In the annals of biopharma M&A the first quarter of 2018 will go down as another strong start to the year, with $34bn in deals achieved without the benefit of a single mega-merger.
There were some big-looking deals, and the quarter will also be remembered as a time when companies desperate to buy in growth and innovation, such as Sanofi and Celgene, pursued some high-risk bolt-ons. On the other hand, the cascade of big pharma acquisitions predicted after the passage of US tax cuts has not quite materialised, and the number of transactions announced in the quarter was the lowest for at least six years (see data below).
The data below looks only at biotech and pharma deals - so companies developing human therapeutics - and excludes the likes of medtech and diagnositics.
With many hoping for a big M&A year from this sector after a moribund few months, the first-quarter dip compared to the same period in previous years could be taken as a negative sign.
Still, the analysis below shows that average values held up at least, helped by the meagre transaction volume, which dipped to 30. With valuations remaining very high in many fields like oncology and immunology, the fact that some large players are willing to swallow large premiums will provide some comfort to deal bankers and those hoping to tempt suitors.
Sanofi and Celgene
Sanofi and Celgene dominated deal making last quarter - both companies are under investor pressure to make strategic moves to shore up faltering growth outlooks.
Sanofi’s $11.6bn buyout of Biogen’s blood-disease spinout, Bioverativ, was a bet that factor replacements will remain a mainstay of haemophilia treatment even as gene therapies approach the market, while its $4.8bn takeout of Ablynx was a gamble on a rare disease asset with forecast 2022 sales of $334m.
Looking to remain relevant in oncology amid a slump, Celgene for $9bn bought the CAR-T laggard Juno Therapeutics, which has experienced setbacks in its clinical development and probably will not launch its first product until 2019. In other blood disorders, Celgene also picked up Impact Biomedicines for $2.4bn to access the Jak2 inhibitor fedratinib, a myelofibrosis agent that had passed through Sanofi’s hands before being placed in a private spinout.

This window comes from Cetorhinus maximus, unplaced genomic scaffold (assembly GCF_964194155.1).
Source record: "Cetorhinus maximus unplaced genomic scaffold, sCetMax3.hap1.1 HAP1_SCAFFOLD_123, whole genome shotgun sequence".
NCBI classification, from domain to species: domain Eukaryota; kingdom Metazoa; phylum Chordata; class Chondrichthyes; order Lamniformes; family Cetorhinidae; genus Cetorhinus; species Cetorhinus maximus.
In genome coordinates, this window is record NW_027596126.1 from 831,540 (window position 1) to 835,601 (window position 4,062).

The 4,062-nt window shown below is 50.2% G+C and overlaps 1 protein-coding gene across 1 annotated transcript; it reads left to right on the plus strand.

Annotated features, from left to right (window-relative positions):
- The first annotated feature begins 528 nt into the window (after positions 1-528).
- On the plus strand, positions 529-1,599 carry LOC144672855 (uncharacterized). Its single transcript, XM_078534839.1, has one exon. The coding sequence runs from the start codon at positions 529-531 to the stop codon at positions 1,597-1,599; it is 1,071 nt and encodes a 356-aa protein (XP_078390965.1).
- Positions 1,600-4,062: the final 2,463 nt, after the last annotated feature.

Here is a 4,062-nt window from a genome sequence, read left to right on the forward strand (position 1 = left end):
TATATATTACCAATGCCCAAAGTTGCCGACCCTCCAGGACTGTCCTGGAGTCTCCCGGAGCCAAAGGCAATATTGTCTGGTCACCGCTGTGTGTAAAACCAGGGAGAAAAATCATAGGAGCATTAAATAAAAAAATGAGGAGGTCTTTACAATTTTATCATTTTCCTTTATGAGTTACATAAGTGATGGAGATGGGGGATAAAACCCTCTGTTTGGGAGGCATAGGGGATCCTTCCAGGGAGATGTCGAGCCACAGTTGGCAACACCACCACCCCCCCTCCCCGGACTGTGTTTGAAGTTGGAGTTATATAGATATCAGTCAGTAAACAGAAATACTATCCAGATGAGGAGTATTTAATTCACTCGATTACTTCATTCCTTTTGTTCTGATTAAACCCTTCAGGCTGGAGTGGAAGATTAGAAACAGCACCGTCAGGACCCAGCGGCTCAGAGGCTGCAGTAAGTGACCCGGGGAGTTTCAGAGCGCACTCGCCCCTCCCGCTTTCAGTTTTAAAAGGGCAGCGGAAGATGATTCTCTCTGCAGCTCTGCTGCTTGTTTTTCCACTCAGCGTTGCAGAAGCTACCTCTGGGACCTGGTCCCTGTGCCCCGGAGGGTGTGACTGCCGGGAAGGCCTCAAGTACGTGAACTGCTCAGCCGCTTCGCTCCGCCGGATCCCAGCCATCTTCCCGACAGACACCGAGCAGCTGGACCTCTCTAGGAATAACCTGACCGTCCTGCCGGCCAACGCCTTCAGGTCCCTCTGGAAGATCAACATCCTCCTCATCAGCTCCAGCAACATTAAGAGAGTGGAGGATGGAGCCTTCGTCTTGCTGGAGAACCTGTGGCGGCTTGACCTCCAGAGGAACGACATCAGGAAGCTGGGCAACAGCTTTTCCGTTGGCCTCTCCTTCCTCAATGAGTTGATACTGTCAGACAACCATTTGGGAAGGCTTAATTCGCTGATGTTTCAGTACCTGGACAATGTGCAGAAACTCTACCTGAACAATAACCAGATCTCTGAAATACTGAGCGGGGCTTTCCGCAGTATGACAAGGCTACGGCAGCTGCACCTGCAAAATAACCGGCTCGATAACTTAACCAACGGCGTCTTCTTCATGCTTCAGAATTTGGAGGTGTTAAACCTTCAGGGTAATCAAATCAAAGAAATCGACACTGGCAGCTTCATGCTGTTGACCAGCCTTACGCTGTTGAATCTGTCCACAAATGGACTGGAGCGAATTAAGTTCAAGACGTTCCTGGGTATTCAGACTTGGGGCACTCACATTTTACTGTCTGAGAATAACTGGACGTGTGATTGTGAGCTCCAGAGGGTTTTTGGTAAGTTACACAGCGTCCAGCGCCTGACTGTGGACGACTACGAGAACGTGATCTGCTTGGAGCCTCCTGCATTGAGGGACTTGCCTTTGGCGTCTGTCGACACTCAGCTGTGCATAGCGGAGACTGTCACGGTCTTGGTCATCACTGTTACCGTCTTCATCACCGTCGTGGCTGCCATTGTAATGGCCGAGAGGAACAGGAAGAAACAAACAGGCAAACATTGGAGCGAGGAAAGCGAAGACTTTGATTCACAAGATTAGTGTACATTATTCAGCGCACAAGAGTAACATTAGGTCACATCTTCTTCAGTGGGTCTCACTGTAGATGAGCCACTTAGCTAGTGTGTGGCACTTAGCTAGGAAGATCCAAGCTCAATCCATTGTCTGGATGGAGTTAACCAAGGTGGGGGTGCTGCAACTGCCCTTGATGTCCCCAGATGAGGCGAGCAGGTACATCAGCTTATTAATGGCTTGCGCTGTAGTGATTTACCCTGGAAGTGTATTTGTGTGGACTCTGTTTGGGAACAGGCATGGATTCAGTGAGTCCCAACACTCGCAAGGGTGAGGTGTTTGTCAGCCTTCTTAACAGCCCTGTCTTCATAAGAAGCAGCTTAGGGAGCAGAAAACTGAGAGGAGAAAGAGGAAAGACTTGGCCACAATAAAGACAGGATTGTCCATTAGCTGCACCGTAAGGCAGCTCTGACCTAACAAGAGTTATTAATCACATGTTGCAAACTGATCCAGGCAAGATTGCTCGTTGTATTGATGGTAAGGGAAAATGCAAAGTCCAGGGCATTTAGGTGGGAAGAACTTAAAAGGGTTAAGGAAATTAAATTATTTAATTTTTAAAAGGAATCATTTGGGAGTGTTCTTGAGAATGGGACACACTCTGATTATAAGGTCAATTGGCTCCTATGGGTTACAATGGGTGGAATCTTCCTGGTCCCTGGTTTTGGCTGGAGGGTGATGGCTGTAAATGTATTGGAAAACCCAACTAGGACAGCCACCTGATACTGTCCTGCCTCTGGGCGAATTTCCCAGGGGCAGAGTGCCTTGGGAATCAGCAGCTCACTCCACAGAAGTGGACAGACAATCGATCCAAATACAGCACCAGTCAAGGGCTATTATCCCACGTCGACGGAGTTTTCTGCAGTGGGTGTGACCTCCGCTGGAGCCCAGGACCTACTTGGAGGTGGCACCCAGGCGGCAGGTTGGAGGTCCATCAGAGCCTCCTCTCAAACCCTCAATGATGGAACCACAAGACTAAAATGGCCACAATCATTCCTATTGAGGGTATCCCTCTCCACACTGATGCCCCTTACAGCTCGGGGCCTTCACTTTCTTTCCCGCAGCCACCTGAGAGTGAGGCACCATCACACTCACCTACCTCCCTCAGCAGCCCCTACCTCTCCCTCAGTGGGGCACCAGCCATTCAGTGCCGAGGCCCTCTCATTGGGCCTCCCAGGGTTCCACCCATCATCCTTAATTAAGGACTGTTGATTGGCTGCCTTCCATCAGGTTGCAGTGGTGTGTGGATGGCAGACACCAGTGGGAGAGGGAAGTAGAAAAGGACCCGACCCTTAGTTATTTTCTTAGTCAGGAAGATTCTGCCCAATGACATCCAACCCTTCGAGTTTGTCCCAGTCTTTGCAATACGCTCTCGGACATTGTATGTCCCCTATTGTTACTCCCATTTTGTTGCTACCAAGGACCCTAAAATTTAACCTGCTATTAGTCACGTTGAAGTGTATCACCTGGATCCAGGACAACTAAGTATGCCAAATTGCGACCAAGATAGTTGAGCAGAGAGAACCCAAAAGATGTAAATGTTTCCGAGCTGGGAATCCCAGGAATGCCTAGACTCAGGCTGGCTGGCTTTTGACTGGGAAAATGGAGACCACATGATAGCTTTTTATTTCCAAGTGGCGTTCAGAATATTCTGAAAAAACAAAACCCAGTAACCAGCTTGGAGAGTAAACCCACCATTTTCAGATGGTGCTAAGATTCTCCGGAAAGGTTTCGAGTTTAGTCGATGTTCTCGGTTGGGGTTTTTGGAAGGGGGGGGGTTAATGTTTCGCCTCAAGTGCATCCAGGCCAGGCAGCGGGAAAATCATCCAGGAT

|Biggest M&A deals announced in Q1 2018|
|Date announced||Acquirer||Target||Status||Value ($bn)|
|Jan||Aurora Cannabis||Cannimed Therapeutics||Closed||0.9|
|Jan||Seattle Genetics||Cascadian Therapeutics||Closed||0.6|
|Feb||Merck & Co||Viralytics||Open||0.4|
Will they or won't they?
Still, only one deal topped the $10bn mark - in most years it is the $20bn-and-up club that drives record outlays. During the nadir of last year, only one of those happened, Johnson & Johnson’s takeout of Actelion, and many deal bankers will be hoping a similar-sized takeover is around the corner
The hope for a resurgence in mega-deals in 2018 has probably been stimulated by the passage of a massive corporate tax cut bill in the waning days of 2017, which has permitted multinational pharma groups to repatriate overseas profits at a low tax rate as well as reducing corporate rates from 35% to 21%. Repatriation put around $170bn in play among big cap biopharma companies for use in M&A.
And none other than Ian Read, chief executive of the voracious acquirer Pfizer, had said that no deals could be made until the debate on tax cut legislation had been concluded because it had the potential to alter company valuations. This is believed to be one reason M&A was so moribund last year (M&A: 2017 proves snooze-worthy on the acquisition front, January 10, 2018).
Although Pfizer is yet to take the plunge, rumours have swirled about an imminent acquisition, with Bristol-Myers Squibb the most frequently cited target (Vantage view – Mega-mergers are in Pfizer’s DNA, February 27, 2018). And the fact that Mr Read’s bullish comments had to be reined in by the company's finance chief, Frank D'Amelio, will have done nothing to quash speculation that Pfizer is getting its chequebook ready.
|Period||Combined deal value ($bn)||Deal count|
However, a thirst for deals will need to be balanced against biotech valuations that are still regarded as frothy – the Nasdaq biotechnology index looks like it is in a slow climb back towards the peak of mid-2015 – and it should be noted that the Juno and Bioverativ acquisitions look expensive.
Still, the availability of overseas cash will put biopharma executives in the position of using funds for strategic aims or facing shareholder demands for buybacks or dividend increases. And with the insurer and provider world already in the midst of consolidation frenzy – rumours of the consumer giant Walmart buying out the US insurer Humana emerged late last week – biopharma is facing customers with greater buying power and might need to bulk up even more.
In short, the elements of a new round of megamergers seem to be in place. The question is if and when the trigger is pulled.
This story has been corrected to remove Glaxo's takeout of the Novartis consumer health JV - historically, EP Vantage has excluded consumer health deals from this analysis.
|Feb||Merck & Co||Viralytics||Open||0.4|